On the other hand, Talbot and Muir has now covered 117 per cent of its requirement, up from 100 per cent, and Barnett Waddingham’s cover has risen from 112 to 123 per cent.
On the NSI front, property (of all stripes) continues to be predominantly classified as a standard asset – unsurprisingly, given UK commercial property remains a standard asset under FCA rules. But most providers do have certain commercial properties that they classify as NSIs, probably because they are not deemed capable of being transferred within 30 days. Table 6 gives details of the type of commercial property held on providers’ books. Most notable here is the significant reduction at Hornbuckle: the 3,200 properties in our previous survey have fallen to 2,500 this time around.
Table B has more details on commercial property, while Table C details providers' cash account policies. A broader assessment of NSIs can be found in the fourth column of Table 1. These figures, which include the likes of fixed-term deposits as per FCA rules, state the percentage of a provider’s Sipps that have exposure to NSIs. Most providers have seen these rates fall by a couple of percentage points, most likely indicating a more cautious attitude to NSIs in general, but there are exceptions. Michael J Field, Walker Crips and Westerby’s figures, for example, have each crept up by a couple points.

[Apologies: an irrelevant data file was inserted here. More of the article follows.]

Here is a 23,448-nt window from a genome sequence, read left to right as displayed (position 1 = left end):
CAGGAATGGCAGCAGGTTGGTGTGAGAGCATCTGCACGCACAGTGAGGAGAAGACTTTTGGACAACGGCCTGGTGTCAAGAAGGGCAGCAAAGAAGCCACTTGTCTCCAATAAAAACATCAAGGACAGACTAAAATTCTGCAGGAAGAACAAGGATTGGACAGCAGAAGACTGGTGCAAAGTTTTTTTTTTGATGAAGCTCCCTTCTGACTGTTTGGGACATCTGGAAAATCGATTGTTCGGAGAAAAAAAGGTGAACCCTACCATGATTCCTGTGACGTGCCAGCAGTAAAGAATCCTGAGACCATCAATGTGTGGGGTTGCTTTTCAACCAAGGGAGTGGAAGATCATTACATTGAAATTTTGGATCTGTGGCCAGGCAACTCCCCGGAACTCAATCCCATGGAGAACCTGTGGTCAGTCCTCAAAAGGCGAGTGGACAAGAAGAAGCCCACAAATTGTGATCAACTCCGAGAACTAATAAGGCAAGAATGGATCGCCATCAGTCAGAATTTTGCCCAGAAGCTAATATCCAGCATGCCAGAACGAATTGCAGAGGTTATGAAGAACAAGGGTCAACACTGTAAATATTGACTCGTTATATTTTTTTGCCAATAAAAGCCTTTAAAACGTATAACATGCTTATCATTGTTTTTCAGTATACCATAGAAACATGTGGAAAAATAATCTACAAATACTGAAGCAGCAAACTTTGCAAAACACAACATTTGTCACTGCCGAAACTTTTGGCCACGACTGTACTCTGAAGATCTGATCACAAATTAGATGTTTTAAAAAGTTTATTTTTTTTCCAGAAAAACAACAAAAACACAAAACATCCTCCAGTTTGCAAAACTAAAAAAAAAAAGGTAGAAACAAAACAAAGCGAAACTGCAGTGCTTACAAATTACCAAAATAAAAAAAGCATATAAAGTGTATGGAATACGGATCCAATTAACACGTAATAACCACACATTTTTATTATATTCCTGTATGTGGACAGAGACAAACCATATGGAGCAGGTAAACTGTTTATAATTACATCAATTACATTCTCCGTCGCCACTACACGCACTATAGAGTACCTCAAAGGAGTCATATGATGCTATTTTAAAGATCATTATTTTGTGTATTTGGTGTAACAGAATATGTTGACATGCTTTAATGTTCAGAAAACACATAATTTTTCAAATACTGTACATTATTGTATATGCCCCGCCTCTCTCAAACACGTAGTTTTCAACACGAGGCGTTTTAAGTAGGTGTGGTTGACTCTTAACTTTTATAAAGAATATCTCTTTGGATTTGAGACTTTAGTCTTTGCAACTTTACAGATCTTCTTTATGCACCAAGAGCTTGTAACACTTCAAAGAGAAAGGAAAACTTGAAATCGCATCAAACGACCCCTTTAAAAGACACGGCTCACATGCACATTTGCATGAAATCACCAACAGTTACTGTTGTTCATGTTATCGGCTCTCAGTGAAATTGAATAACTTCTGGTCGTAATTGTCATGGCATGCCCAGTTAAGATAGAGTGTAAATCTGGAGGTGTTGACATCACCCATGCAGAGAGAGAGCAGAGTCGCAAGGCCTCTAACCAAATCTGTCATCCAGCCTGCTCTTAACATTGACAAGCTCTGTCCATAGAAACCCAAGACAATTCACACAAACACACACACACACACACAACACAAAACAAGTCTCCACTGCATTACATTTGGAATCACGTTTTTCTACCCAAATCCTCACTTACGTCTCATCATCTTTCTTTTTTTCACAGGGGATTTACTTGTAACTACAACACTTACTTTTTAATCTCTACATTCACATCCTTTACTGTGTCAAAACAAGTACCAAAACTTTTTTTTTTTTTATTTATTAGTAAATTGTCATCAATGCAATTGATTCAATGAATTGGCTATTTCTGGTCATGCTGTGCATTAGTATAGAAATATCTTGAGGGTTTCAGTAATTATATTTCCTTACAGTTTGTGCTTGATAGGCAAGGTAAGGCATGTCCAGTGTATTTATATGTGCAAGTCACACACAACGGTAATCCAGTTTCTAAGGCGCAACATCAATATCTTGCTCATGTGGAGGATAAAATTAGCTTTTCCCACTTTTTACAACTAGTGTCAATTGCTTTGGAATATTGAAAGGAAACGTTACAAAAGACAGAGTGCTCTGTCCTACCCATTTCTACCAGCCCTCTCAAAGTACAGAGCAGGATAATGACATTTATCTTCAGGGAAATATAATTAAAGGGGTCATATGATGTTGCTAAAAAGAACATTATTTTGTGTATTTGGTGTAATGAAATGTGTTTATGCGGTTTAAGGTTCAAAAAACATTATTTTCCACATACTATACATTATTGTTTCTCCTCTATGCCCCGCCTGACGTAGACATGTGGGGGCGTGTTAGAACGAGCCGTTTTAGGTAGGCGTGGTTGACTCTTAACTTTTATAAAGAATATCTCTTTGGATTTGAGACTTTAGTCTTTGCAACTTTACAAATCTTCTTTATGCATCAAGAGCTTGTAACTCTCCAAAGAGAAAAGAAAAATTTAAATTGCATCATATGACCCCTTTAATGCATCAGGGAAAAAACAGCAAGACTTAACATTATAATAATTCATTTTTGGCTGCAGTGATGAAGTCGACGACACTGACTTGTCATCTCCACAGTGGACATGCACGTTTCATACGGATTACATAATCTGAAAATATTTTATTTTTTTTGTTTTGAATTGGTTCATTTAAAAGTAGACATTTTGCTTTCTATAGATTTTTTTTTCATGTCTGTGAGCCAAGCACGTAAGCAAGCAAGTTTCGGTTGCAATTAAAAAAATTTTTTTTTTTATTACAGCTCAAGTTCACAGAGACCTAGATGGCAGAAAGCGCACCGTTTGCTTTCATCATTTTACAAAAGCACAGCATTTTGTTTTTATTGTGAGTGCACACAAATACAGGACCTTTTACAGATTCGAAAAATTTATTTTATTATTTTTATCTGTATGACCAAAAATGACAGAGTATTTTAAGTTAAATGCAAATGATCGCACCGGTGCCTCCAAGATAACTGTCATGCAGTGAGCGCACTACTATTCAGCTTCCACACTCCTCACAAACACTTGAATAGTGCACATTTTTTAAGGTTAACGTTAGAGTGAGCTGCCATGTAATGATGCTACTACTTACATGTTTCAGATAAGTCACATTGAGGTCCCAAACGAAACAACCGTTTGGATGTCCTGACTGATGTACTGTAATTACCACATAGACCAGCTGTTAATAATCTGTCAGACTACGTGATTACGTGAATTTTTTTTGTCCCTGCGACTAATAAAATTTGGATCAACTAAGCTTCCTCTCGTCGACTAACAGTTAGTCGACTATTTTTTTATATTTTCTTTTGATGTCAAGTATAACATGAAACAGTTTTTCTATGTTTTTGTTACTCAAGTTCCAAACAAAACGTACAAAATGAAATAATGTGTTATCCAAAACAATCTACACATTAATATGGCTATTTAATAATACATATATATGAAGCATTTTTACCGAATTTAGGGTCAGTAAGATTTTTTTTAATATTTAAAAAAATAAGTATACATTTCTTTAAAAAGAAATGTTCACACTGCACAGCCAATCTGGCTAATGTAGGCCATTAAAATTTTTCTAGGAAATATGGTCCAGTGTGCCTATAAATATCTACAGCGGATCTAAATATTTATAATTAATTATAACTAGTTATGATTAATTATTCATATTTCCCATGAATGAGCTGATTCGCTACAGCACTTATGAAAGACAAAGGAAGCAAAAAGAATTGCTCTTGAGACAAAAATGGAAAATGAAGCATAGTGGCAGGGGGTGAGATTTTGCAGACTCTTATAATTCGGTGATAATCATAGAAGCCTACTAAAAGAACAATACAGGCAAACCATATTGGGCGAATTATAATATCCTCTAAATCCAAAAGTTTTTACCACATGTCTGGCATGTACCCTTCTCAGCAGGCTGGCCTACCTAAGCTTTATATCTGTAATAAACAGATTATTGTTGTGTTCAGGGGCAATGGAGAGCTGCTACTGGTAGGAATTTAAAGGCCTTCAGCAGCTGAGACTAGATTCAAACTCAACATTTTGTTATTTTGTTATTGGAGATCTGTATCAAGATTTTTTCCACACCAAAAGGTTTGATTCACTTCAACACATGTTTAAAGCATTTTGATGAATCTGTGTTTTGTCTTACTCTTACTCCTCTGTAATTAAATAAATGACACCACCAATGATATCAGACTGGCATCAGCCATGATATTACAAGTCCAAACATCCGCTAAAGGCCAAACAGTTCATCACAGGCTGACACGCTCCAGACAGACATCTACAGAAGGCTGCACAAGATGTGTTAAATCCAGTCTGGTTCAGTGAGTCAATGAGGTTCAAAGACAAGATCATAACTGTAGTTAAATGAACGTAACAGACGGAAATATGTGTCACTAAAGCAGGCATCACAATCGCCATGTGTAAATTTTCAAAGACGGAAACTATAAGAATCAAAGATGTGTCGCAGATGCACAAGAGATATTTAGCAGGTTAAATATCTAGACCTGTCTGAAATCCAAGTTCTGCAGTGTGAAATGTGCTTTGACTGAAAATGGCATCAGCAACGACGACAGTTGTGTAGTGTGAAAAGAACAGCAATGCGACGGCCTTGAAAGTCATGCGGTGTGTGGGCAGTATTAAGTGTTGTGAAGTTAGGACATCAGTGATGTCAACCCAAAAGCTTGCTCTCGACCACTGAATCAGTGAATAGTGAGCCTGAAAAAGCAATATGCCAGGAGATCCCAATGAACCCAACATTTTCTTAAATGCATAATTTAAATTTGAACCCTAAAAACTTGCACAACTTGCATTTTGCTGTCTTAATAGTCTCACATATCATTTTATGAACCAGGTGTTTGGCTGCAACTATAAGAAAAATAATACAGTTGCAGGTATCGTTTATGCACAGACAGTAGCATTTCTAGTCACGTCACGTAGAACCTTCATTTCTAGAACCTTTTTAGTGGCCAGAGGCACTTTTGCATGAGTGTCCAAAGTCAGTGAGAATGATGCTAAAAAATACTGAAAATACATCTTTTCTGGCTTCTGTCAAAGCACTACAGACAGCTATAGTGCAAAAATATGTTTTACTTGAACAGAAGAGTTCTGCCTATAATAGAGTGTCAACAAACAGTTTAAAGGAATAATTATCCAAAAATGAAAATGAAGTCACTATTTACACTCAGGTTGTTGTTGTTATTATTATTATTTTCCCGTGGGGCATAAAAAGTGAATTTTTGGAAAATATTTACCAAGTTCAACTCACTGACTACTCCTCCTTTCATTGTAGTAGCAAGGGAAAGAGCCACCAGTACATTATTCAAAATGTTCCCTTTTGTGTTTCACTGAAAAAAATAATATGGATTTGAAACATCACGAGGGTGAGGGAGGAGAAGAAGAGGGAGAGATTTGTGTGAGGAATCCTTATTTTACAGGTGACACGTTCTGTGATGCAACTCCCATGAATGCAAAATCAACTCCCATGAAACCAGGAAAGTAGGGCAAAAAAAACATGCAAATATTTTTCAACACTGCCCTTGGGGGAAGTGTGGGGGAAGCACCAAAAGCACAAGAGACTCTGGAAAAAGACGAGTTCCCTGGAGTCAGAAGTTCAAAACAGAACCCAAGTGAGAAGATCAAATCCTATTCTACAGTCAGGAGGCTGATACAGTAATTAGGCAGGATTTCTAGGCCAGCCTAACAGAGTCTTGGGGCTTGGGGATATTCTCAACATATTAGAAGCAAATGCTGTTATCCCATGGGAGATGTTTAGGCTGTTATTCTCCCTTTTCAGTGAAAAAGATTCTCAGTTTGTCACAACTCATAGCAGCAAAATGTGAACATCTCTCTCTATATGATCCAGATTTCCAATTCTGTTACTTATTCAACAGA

The ‘vetting process for esoteric’ column, meanwhile, indicates most providers continue to accept NSIs. Similarly, there is a degree of unanimity among full Sipp providers as to what constitutes either a standard or non-standard asset. But some providers are concerned about the treatment of impaired assets. Graham Muir, director at Talbot and Muir, says: “The bigger issue centres on the inconsistency, between operators, in the valuation of ‘impaired’ NSIs. Anecdotally, we hear of some providers down-valuing such assets to £1, whereas others are maintaining valuations at book cost or at last reported valuation.”
Valuing low-quality assets at £1 or similar may enable providers to lower their capital adequacy costs. This, again, underlines the importance of advisers doing their due diligence, and is an area to which Money Management will return in more detail in future editions of the survey.
Impaired assets lurking on back books are central to many of the issues in the Sipp market at present. This may be one reason why industry consolidation did not emerge to the extent that many had expected in the run-up to the introduction of capital adequacy rules in September 2016.
“While it feels inevitable that [impaired] assets will drive some further consolidation, the reality is that many Sipp books are polluted by potentially toxic assets to varying degrees, and I suspect we’ll need to see a few legal cases settle before buyers will step in,” says Jeff Steedman, head of Sipp/Ssas business development at Xafinity.
“There are books out there we’ve looked at and said are too risky,” adds Paul Tarran, chief financial officer of Curtis Banks.
It is true that consolidation remains at relatively low levels, but one notable transaction has been announced since the last survey. Dentons announced in February that it had agreed to acquire Sippchoice for an undisclosed sum, in the biggest deal in the sector since Embark’s acquisition of Rowanmoor in mid-2016. Having boosted their asset bases, it is no surprise that both Embark and Dentons have said they are considering floating on the stock exchange.
But it is recent headlines relating to Sippchoice that are perhaps the most consequential for the sector as a whole.